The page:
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i-D Magazine

Japanese Artist Keiichi Tanaami on Art, Adidas and Death

February 25, 2019

Artist, Keiichi Tanaami, at Nanzuka Gallery in Tokyo. i-D Magazine.

Artist, Keiichi Tanaami, at Nanzuka Gallery in Tokyo. i-D Magazine.

By Matthew Whitehouse

Keiichi Tanaami was born in 1936, the son of a Tokyo textile worker, and a child destined to grow up in the aftermath of Japan's attack on Pearl Harbor in 1941. When the American planes arrived for retribution the following year, he moved to his grandfather’s home and the family bomb shelter: a position from which he’d witness the fire, flares and flashes that would reflect off the scales of his grandfather’s deformed goldfish by the window. Lodged into his mind, those images would become the driving creative force behind his work -- a colourful, psychedelic mix of real and imagined, nightmare and fantasy.

A contemporary of Andy Warhol in the 1960s, Tanaami continued to combine those images with that of American popular culture (he was, in his youth, watching over 500 Hollywood movies a year), sharing with the famed pop artist an ability to flit between disciplines, mixing the personal and the commercial in a way that did nothing to limit either expression. It’s a blurring of lines that continues today, with Tanaami’s recently launched exhibition with adidas Originals.

Featuring large scale paintings and sculptures that twist and turn the classic adidas “Trefoil” logo on its head, the work has all the signature scary monsters and super freaks you would want from an 82-year-old artist who shows no signs of slowing down. Held at Tokyo-based gallery NANZUKA until 9 March, we chatted with Tanaami to find out more.

Hello Keiichi Tanaami! What is art?
To me, art is the proof that I am living.

What is good art?
Good art is an honest manifestation of the artist.

Does something have to have aesthetic qualities to be art?
Well, aesthetic qualities don’t necessarily have to exist in art. My expressions are especially rooted in my youth. The things that happened and those memories. It may be war, it may be my mother, or it may be where I played as a child. All these memories that I’ve lived through are incorporated into my work.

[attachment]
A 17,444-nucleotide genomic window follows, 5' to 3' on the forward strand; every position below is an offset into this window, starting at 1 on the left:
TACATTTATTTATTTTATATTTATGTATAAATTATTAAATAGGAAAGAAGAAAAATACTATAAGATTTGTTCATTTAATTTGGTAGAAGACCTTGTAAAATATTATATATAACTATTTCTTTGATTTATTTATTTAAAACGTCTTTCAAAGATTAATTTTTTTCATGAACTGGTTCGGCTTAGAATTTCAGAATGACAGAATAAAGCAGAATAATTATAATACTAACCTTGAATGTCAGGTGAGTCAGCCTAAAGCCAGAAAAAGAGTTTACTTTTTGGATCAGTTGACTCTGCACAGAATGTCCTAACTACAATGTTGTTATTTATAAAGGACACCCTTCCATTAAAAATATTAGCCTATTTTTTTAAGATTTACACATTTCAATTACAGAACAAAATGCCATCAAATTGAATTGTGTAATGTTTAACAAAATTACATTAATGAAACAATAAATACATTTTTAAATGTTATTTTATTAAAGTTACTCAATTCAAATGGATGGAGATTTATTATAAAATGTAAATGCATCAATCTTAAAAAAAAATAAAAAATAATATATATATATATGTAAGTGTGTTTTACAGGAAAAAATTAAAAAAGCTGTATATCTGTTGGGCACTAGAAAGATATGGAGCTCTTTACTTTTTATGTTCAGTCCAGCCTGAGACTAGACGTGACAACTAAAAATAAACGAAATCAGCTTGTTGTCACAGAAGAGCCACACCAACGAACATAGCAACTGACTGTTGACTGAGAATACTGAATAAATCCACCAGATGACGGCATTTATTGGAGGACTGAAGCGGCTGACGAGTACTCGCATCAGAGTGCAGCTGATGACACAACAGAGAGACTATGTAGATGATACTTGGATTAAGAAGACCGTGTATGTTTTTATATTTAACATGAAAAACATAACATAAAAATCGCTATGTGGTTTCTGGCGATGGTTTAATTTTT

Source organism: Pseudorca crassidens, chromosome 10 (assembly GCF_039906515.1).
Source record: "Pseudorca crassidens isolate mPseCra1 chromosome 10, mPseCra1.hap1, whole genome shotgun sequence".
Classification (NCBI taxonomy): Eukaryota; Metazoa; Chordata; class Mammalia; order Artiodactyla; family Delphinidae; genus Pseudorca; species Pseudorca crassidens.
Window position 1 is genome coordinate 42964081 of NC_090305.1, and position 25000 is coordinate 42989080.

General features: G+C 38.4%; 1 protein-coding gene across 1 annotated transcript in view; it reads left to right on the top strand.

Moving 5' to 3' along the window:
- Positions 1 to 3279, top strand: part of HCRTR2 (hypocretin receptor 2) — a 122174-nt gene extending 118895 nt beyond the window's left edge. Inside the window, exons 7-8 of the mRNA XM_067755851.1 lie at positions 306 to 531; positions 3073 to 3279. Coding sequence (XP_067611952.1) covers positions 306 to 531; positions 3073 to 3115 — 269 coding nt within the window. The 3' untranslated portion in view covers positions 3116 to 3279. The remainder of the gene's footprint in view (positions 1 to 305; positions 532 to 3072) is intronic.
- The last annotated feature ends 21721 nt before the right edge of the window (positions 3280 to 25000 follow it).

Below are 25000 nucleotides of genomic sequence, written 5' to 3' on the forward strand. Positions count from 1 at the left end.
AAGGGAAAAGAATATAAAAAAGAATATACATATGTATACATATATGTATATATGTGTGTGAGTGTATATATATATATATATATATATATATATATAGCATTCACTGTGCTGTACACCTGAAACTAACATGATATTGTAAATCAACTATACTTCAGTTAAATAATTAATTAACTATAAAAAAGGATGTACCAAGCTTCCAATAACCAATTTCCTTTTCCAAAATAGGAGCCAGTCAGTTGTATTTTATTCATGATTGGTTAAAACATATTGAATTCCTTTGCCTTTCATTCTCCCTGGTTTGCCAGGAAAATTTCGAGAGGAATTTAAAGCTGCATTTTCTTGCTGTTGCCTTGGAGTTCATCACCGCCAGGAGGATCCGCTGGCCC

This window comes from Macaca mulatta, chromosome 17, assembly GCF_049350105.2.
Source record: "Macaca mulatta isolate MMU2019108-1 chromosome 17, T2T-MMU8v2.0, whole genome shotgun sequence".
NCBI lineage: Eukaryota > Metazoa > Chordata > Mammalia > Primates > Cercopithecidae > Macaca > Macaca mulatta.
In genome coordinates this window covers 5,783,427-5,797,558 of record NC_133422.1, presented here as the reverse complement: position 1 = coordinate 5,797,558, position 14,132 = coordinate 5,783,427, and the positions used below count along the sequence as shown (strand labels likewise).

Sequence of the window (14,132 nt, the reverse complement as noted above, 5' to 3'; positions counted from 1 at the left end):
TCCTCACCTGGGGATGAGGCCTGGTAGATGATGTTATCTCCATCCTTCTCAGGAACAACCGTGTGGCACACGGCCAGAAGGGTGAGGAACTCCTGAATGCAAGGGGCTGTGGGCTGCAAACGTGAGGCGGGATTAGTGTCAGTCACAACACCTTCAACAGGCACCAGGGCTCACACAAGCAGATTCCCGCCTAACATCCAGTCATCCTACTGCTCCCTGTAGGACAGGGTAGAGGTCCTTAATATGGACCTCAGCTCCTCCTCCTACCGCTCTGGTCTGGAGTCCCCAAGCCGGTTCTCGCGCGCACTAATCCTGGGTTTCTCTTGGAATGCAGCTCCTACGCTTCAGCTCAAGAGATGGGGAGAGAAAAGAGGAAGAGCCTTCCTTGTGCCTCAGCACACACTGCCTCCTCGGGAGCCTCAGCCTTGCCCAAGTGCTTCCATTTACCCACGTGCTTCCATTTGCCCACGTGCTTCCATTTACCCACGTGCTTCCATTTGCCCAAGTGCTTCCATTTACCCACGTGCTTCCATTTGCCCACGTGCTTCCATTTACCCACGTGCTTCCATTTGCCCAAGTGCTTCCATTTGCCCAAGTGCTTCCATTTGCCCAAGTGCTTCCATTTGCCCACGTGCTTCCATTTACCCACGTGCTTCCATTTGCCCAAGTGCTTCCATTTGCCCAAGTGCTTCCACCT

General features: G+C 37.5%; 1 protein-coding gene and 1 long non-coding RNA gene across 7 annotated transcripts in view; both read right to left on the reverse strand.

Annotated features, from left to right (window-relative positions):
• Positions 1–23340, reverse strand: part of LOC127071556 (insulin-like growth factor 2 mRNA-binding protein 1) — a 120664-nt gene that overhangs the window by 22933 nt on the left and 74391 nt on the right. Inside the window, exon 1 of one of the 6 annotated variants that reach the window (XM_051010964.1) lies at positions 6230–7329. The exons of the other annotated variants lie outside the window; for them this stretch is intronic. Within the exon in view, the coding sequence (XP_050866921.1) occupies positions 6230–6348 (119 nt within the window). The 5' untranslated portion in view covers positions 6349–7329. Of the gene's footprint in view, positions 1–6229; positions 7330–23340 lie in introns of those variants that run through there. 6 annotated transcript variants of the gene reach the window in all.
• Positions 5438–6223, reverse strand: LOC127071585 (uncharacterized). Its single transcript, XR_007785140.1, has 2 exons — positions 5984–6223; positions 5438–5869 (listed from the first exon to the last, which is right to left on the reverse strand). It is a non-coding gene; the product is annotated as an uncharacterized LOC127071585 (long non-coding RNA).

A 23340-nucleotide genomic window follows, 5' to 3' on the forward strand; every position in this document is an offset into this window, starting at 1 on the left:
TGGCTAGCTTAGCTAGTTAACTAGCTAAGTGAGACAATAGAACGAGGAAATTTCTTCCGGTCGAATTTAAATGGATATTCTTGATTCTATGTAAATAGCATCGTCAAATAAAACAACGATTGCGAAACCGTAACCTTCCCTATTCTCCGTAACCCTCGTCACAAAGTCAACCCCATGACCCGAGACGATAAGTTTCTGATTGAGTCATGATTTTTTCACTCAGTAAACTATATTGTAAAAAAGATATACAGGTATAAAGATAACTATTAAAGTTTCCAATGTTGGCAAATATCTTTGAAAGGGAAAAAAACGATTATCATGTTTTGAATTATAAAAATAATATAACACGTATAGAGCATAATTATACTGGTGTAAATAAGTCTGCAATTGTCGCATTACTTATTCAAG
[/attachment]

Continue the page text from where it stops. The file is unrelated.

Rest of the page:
Why do you paint?
That’s all I can do.

What does your daily routine look like?
My lifestyle is extremely simple. I eat, I bathe, I sleep. That’s all I do. And apart from that, I’m working on my creations. I have no hobbies, I don’t do sports. The majority of the day is spent in artwork.

What would you call the story of your life?
“This Is All I Can Do”.


Can you give three words to describe this collaboration with Adidas?
One would be “memory”, so that’s the early basis or foundation of the work here. These works are still, they don’t move, but I really like the idea of putting artwork onto apparel because it gives movement to it. So, “movement” would be the second. And the last would be “living”. To live on [we realise that this is more than three words but he was on a roll and it seemed rude to interrupt].

When did you first become interested in mixing the personal and the commercial in your work?
Ever since I was really young, I stepped out of the boundaries of what you might call “fine art”. There were a lot of things I wanted to work on, such as design, but what I was taught at art school was that designers design. They don’t do anything else. That was how they educated. And the more they did that, the more I wanted to fight back. So I ended up doing other things too. In a way, it was good that they tried to educate me in that way.

Your early years were marked by a fascination with American popular culture… What do you make of the state of America today?
America today? We don’t like America today. When I was in junior high school, we didn’t have any entertainment. We didn’t even have TV in Japan. So my only interest back then was movies. We were pretty much ruled by American culture. We couldn’t import what we wanted. So the Americans sent us what they wanted us to see. They wanted to show us how great the United States was. It’s so gorgeous in the States, we’re so wonderful, we have these beautiful women. It was a huge wave of that kind of information being thrown at us. And I was a boy and I watched these movies. So my image or perception of America was that it was huge and grand and spectacular. I came to love it. So it was a type of brainwashing that America used movies for. All boys back then loved it.

And now?
Well, I wouldn’t say that I don’t like it. I know why these things are happening.

What is your personal motto?
To work hard, to put all my energy into whatever I do.

Do you think you’re getting better?
Yes. In our 30s and 40s, we work the hardest. But compared to back then, I create more work actually. I’m creating the most number of works in my life now.

What are you working towards?

What is art for?
It’s something needed for for human beings to live on.

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